Nine new laws passed by UK government this week ahead of General Election in July

Nine new laws pushed through by the government ahead of the upcoming General Election have been revealed. Prime Minister Rishi Sunak called the General Election last week, with the country heading to the polls on July 4.

Due to the upcoming general election, Parliament will be dissolved on Thursday 30 May. To prevent the billsl from falling at the end of this Parliament, the remaining stages have been fast-tracked.

This period of completing unfinished business before a general election is known as the ‘wash-up’. Mr Sunak is currently behind in the polls as voters look set to back Sir Keir Starmer, the Labour Party leader, as the next Prime Minister.

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The election has seen a few bills rushed through Parliament - affecting everybody from cat and dog owners to victims of historic injustices. Below are the details of the nine new laws and bills passed through the Commons and Lords...

Pet Abduction Act

Under the Pet Abduction Act 2024 – which was a Private Members’ Bill sponsored by Anna Firth MP and Lord Black of Brentwood and supported by the Government – anyone found guilty of stealing a pet in England or Northern Ireland will face up to five years in prison, a fine, or both.

The new law recognises that cats and dogs are not inanimate objects but sentient beings capable of experiencing distress and other emotional trauma when they are stolen from their owners or keepers.

The Leasehold and Freehold Reform Bill

The Leasehold and Freehold Reform Bill was first introduced into Parliament in November 2023 and was given royal assent on 24 May 2024, finally becoming law in England and Wales ahead of the general election.

The Leasehold and Freehold Reform Act 2024 (the Act) aims to improve the rights of residential long leaseholders of houses and flats in England and Wales.

The Act intends to make it easier for leaseholders to extend their lease, buy their freehold and take over management of their building. However, the proposal to abolish or cap ground rents for existing leaseholders, a key flagship aspect of the proposals, has been withdrawn.

The Post Office (Horizon System) Offences Bill

The Post Office (Horizon System) Offences Bill will quash the convictions of postmasters and others in England, Wales and Northern Ireland who were charged with theft, fraud and related offences as a consequence of the Post Office Horizon IT scandal.

Nick Emmerson, the president of the Law Society of England and Wales, said: “We are pleased that postmasters and others affected by the Post Office/Horizon scandal now have their convictions quashed and can gain access to compensation schemes.

“We reiterate that a piece of legislation as constitutionally significant as this required adequate parliamentary scrutiny time. This bill has now been pushed through both houses at pace and the Law Society remains concerned that it could set a precedent for parliamentary intervention in the justice system.”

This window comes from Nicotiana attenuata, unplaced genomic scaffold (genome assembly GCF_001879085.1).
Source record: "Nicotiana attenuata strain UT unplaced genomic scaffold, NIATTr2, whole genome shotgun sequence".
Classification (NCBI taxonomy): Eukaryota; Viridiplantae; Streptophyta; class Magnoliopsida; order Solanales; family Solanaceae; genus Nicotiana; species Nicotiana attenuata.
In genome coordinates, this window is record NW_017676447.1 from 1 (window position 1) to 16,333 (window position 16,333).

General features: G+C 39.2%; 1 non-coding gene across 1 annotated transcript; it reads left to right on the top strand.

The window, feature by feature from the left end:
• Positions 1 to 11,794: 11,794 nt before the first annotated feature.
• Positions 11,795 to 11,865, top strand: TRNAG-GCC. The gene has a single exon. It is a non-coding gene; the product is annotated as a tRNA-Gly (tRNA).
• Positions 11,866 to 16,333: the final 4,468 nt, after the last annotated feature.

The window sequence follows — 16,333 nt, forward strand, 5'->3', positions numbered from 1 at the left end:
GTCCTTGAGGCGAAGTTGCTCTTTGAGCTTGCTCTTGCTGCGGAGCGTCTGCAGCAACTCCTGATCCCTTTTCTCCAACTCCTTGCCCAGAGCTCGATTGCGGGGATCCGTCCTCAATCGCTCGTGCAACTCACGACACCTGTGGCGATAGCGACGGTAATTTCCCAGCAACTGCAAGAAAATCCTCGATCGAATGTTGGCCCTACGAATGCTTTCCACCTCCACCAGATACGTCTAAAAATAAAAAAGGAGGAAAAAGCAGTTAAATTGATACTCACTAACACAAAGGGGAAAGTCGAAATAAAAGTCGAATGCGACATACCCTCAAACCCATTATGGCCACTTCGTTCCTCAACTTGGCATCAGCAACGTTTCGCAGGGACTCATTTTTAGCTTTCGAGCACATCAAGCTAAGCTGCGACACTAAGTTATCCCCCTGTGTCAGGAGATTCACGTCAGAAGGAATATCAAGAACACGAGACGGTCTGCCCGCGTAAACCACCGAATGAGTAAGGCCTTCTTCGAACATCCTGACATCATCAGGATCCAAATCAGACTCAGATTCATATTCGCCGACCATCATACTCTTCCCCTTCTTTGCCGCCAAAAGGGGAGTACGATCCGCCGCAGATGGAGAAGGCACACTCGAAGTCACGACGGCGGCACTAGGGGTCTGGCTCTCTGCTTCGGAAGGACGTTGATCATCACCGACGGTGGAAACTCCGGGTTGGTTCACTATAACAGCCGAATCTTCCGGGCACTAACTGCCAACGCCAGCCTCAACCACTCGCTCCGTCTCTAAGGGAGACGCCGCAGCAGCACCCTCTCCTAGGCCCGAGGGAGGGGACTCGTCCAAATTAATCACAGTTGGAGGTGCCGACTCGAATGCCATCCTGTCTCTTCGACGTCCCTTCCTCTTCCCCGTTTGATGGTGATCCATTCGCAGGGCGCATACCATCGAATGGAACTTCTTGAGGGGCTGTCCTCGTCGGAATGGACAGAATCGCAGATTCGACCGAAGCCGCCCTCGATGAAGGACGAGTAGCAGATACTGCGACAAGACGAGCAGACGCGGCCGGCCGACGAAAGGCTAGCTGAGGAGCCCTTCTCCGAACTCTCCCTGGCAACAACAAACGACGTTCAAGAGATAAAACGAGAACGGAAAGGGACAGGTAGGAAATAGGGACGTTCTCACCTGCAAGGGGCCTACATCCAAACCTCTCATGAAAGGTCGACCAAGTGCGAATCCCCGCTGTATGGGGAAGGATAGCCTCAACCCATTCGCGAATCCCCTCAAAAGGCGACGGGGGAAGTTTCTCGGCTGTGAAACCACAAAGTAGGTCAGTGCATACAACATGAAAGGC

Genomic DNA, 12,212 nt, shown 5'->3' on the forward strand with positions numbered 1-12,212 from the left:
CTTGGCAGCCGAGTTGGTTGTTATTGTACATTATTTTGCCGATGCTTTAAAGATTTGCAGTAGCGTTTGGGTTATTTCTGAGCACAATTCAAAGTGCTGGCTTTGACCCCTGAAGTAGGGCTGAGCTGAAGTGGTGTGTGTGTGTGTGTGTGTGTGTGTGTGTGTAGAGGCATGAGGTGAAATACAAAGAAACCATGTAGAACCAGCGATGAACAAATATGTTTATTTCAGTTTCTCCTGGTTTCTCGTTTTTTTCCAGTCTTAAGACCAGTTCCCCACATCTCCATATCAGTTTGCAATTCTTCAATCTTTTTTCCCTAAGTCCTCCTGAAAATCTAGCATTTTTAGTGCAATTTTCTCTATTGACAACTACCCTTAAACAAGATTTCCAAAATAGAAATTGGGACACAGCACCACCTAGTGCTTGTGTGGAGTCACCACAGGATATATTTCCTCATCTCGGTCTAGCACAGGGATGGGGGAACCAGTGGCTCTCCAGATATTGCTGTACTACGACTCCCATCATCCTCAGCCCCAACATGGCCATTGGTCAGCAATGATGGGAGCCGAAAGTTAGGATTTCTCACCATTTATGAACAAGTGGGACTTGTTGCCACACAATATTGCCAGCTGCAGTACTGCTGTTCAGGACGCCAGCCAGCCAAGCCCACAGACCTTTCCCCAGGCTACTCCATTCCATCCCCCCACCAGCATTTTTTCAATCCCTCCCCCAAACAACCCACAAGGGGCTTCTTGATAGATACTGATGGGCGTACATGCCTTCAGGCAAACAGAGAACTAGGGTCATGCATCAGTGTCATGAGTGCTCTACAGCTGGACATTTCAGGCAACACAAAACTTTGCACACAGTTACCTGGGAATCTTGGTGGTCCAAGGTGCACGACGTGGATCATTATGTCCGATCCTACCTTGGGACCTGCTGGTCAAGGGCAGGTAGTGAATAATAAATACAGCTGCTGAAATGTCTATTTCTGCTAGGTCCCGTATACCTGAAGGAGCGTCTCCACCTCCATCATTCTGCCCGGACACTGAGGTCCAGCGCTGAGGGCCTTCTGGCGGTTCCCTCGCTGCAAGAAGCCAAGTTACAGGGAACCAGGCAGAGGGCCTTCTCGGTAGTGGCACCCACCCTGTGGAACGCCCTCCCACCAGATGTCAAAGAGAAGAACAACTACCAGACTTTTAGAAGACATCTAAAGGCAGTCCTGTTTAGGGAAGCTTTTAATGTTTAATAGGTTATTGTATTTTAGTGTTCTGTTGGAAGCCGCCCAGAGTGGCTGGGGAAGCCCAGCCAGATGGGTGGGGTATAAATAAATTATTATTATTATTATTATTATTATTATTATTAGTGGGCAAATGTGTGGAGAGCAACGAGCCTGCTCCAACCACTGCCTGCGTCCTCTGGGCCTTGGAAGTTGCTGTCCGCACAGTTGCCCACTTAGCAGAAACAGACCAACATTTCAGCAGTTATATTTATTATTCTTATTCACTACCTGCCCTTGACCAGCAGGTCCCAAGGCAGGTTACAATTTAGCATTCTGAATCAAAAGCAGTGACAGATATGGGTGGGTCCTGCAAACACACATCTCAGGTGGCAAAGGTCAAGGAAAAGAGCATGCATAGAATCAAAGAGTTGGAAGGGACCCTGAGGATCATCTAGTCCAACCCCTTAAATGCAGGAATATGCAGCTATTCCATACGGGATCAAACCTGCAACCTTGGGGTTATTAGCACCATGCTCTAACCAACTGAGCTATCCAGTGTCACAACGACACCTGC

Victims and Prisoners Bill

This legislation establishes a compensation body for victims of the infected blood scandal, which saw 30,000 people infected with HIV and hepatitis C. The total cost of compensation could be in the region of £10bn.

In his report into the scandal, Sir Brian Langstaff said the NHS and successive governments had "repeatedly" failed the victims.

Digital Markets, Competition and Consumers Bill

The bill, announced in the King's Speech, aims to strengthen consumer rights online and tackle fake reviews. It bans the practice of "drip pricing" in online shopping, introduces a ban on foreign governments owning UK newspapers, and more.

“The CMA will have to publicly consult on proposed conduct requirements before they become binding, with various investigatory and enforcement powers to ensure compliance. The CMA must ensure that the obligations imposed under the conduct requirements are proportionate” said Tadeusz Gielas, competition law and consumer protection expert at Pinsent Masons.

Finance Bill

The Finance implements the measures announced in the spring Budget.

The Media Bill

The Media Bill scraps a never-enacted rule forcing media companies to pay the legal bills of people who sue them, even if they win. The aim of the Media Bill is to update the existing legislative framework on broadcasting governance following the UK's exit from the EU and to address technological changes, such as the rise of on-demand services.

The bill also seeks to provide for the sustainability of Channel 4 and regulate the powers, remit and audit of Welsh language channel S4C.

The Paternity Leave (Bereavement) Bill

The Paternity Leave (Bereavement) Bill closes a loophole to ensure working fathers who lose their partner in childbirth will be given the right to "day one" paternity leave.

After a two-year campaign, the law was pushed through at the last minute after the surprise announcement of a 4 July general election. It made it through a very limited period of “wash-up”, when, in agreement with the opposition, the government speeds through remaining legislation before the end of a parliament’s term.

The British Nationality (Irish Citizens) Bill

The British Nationality (Irish Citizens) Bill makes it easier for Irish nationals to register for British citizenship. The bill would add a new registration route to the British Nationality Act 1981, so that Irish citizens who have been lawfully resident in the UK for five years could apply to be registered as a British citizen. Currently, people born in the Republic of Ireland after 31 December 1948 must apply for naturalisation if they wish to have British citizenship. This means that in addition to satisfying residency requirements, they must also pass a ‘Life in the UK’ test, prove they have sufficient language skills and pay a fee of £1,630.